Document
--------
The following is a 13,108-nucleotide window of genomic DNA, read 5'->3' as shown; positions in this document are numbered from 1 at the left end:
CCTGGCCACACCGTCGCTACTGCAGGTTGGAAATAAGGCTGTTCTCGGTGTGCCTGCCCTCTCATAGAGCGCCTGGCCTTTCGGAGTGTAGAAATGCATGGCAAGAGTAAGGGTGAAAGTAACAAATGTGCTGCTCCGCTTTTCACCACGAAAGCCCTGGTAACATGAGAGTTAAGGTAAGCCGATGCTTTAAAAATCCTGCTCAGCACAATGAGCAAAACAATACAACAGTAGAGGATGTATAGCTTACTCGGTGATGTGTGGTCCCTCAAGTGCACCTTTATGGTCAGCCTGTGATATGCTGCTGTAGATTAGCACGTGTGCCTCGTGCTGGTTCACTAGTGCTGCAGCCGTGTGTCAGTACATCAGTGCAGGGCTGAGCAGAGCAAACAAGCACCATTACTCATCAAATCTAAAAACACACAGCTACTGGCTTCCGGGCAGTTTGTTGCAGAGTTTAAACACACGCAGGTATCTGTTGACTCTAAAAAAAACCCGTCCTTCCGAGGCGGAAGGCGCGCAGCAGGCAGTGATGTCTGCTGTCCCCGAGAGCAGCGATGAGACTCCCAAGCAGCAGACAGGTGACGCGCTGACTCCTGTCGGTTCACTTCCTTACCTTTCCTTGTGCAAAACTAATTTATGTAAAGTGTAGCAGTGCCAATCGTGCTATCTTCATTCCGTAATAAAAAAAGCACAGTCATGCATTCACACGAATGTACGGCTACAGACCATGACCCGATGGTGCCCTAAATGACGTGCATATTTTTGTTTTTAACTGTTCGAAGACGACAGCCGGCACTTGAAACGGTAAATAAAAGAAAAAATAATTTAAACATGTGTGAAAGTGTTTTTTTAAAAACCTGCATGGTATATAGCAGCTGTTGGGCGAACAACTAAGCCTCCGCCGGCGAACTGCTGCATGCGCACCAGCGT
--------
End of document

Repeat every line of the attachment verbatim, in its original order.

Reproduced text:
The following is a 13,108-nucleotide window of genomic DNA, read 5'->3' as shown; positions in this document are numbered from 1 at the left end:
CCTGGCCACACCGTCGCTACTGCAGGTTGGAAATAAGGCTGTTCTCGGTGTGCCTGCCCTCTCATAGAGCGCCTGGCCTTTCGGAGTGTAGAAATGCATGGCAAGAGTAAGGGTGAAAGTAACAAATGTGCTGCTCCGCTTTTCACCACGAAAGCCCTGGTAACATGAGAGTTAAGGTAAGCCGATGCTTTAAAAATCCTGCTCAGCACAATGAGCAAAACAATACAACAGTAGAGGATGTATAGCTTACTCGGTGATGTGTGGTCCCTCAAGTGCACCTTTATGGTCAGCCTGTGATATGCTGCTGTAGATTAGCACGTGTGCCTCGTGCTGGTTCACTAGTGCTGCAGCCGTGTGTCAGTACATCAGTGCAGGGCTGAGCAGAGCAAACAAGCACCATTACTCATCAAATCTAAAAACACACAGCTACTGGCTTCCGGGCAGTTTGTTGCAGAGTTTAAACACACGCAGGTATCTGTTGACTCTAAAAAAAACCCGTCCTTCCGAGGCGGAAGGCGCGCAGCAGGCAGTGATGTCTGCTGTCCCCGAGAGCAGCGATGAGACTCCCAAGCAGCAGACAGGTGACGCGCTGACTCCTGTCGGTTCACTTCCTTACCTTTCCTTGTGCAAAACTAATTTATGTAAAGTGTAGCAGTGCCAATCGTGCTATCTTCATTCCGTAATAAAAAAAGCACAGTCATGCATTCACACGAATGTACGGCTACAGACCATGACCCGATGGTGCCCTAAATGACGTGCATATTTTTGTTTTTAACTGTTCGAAGACGACAGCCGGCACTTGAAACGGTAAATAAAAGAAAAAATAATTTAAACATGTGTGAAAGTGTTTTTTTAAAAACCTGCATGGTATATAGCAGCTGTTGGGCGAACAACTAAGCCTCCGCCGGCGAACTGCTGCATGCGCACCAGCGT